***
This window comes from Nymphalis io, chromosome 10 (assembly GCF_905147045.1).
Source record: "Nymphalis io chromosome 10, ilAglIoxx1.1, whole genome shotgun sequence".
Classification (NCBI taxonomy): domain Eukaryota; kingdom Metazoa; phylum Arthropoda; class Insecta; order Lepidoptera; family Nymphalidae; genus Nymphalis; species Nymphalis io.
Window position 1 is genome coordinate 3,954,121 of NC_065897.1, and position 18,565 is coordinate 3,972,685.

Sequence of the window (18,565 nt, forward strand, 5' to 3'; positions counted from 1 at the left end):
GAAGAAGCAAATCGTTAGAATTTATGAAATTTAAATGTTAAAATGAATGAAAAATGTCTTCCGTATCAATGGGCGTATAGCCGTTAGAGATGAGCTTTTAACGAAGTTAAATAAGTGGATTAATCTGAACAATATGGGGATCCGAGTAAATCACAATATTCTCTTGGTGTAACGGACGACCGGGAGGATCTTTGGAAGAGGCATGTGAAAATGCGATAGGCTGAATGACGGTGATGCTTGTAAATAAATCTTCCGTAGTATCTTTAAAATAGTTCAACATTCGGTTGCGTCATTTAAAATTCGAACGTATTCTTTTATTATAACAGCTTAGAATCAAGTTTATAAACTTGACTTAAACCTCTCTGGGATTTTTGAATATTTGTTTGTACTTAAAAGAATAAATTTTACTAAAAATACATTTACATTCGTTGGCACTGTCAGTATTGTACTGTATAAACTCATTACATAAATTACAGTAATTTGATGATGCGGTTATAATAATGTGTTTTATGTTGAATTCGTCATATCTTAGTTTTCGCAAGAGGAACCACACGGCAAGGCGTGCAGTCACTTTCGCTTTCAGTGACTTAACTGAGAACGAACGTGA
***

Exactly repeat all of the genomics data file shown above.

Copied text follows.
This window comes from Nymphalis io, chromosome 10 (assembly GCF_905147045.1).
Source record: "Nymphalis io chromosome 10, ilAglIoxx1.1, whole genome shotgun sequence".
Classification (NCBI taxonomy): domain Eukaryota; kingdom Metazoa; phylum Arthropoda; class Insecta; order Lepidoptera; family Nymphalidae; genus Nymphalis; species Nymphalis io.
Window position 1 is genome coordinate 3,954,121 of NC_065897.1, and position 18,565 is coordinate 3,972,685.

Sequence of the window (18,565 nt, forward strand, 5' to 3'; positions counted from 1 at the left end):
GAAGAAGCAAATCGTTAGAATTTATGAAATTTAAATGTTAAAATGAATGAAAAATGTCTTCCGTATCAATGGGCGTATAGCCGTTAGAGATGAGCTTTTAACGAAGTTAAATAAGTGGATTAATCTGAACAATATGGGGATCCGAGTAAATCACAATATTCTCTTGGTGTAACGGACGACCGGGAGGATCTTTGGAAGAGGCATGTGAAAATGCGATAGGCTGAATGACGGTGATGCTTGTAAATAAATCTTCCGTAGTATCTTTAAAATAGTTCAACATTCGGTTGCGTCATTTAAAATTCGAACGTATTCTTTTATTATAACAGCTTAGAATCAAGTTTATAAACTTGACTTAAACCTCTCTGGGATTTTTGAATATTTGTTTGTACTTAAAAGAATAAATTTTACTAAAAATACATTTACATTCGTTGGCACTGTCAGTATTGTACTGTATAAACTCATTACATAAATTACAGTAATTTGATGATGCGGTTATAATAATGTGTTTTATGTTGAATTCGTCATATCTTAGTTTTCGCAAGAGGAACCACACGGCAAGGCGTGCAGTCACTTTCGCTTTCAGTGACTTAACTGAGAACGAACGTGA